nerdcore

Weird Al in the 21st Century

Maybe it’s harder to parody when pop stars are smaller than they used to be? Weird Al did parody a Lady Gaga song; it’s not bad but for someone who has recently refreshed his memory of Al’s whole career — Al’s parody of Lady Gaga is more similar to his parody of Madonna than… well you get the point.

But he’s had a string of songs over the last decade that are more broadly aimed at problems; annoyances of society; technology run amok.

The problem with email

The problem with cell phones

The problem with the war on terror (it’s subtext!)

The problem with Craigslist (not so much problem as useful service for buying and selling goods and services)

Posted by Xaviar Xerexes in Blog, Music, 0 comments

Weird Al Raps… Really!

I don’t know how much credit is given to him, but Weird Al basically inspired a whole musical subgenre, Nerdcore, with his parodies of rap music that focused on suburban, middle class, well nerdy, subjects.

He’s had three fairly large hit songs parodying rap songs and his last one, White & Nerdy was a top ten hit, a Platinum single according to the RIAA.

Amish Paradise

All About the Pentiums

White & Nerdy

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Weird Memories of Weird Al

As a kid and than a teenager I loved Weird Al songs and most of the time I felt largely embarrassed by my love of Weird Al songs. I still would probably be reticent to bring up all of my pop culture enthusiasms with everyone I know. I had these pockets of compartmentalization in my life even then – things I liked where I just knew a bunch of people I otherwise liked (or were trying hard to get to like me) would not “get it” or even worse think less of me (or at least that was my fear).  Still I played some of the early albums a bunch in my walkman; and I even lip-synched Weird Al songs several times at talent shows (not sure how many; I do remember at least one at a church event).  That’s some serious pop culture love isn’t it? I lip-synched his songs in public! And then all the same I’m just as sure I must have dismissed him to other friends in high school.

Anyhow, Weird Al went to Cal Poly, the same college I went on to — I worked at the same college radio station, KCPR, that he did.  But despite that weird coincidence it had nothing to do with me wanting to do those things and in fact by college I had mostly pushed Weird Al to the sidelines of my musical interests.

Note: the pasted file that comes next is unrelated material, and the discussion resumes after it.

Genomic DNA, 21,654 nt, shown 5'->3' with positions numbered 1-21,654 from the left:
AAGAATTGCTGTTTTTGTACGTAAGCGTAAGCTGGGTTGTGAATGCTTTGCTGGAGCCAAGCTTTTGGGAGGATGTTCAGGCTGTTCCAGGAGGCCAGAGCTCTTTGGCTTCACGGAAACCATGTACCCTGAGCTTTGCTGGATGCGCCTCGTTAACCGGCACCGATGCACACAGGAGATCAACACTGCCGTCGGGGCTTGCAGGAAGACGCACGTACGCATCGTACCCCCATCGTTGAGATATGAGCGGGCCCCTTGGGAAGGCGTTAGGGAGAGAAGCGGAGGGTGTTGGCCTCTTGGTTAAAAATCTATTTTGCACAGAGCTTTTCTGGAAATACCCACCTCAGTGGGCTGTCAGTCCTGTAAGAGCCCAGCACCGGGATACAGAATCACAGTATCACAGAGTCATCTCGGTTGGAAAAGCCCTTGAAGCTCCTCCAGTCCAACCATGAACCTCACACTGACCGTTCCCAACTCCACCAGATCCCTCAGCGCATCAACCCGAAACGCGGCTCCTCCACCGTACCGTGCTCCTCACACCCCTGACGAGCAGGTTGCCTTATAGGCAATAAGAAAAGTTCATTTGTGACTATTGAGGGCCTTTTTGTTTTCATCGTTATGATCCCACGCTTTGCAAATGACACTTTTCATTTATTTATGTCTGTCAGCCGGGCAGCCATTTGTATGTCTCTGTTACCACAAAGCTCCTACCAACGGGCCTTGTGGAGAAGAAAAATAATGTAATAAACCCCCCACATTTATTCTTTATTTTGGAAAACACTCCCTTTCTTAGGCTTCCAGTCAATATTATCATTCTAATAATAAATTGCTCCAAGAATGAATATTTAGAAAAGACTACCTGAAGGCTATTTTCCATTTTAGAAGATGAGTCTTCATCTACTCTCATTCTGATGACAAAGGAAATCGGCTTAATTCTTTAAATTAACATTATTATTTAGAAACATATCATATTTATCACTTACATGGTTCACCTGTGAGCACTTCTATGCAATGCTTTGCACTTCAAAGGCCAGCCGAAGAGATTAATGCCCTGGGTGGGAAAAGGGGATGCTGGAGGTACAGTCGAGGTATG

This burst of writing about Weird Al was prompted by reading Weird Al: The Book which is a fun, lightweight overview of his career Al collaborated with Nathan Rabin on.  In it there is a recollection of his first appearance on national television when Tom Snyder invited on three musical parody acts to his show.  (Incidentally, Weird Al recorded his first “hit” My Balogna in the bathroom across from the college radio station studio).

His first three albums were a hit with me and at least a subset of my friends in high school.  Weird Al and Weird Al in 3D are a mix of song parody, pop culture send-up and very very twisted songs.  Plus polka medleys — the guy does play an accordion after all.  Dare to Be Stupid though was probably the one that really sealed the deal.   The title track is a Devo parody and loving tribute all together. Just really smart stuff.

Somewhere someone might have footage of me and some other kids making our own video for Dare To Be Stupid. Technology being what it was in the 1980s the video cameras were at least as big as woman’s shoulder pads.  Computer effects were zilch — we mostly came up with stupid set pieces to illustrate the silly lyrics of the song.

Ricky (to the tune of Mickey)

I Lost on Jeopardy

This Is the Life

One More Minute

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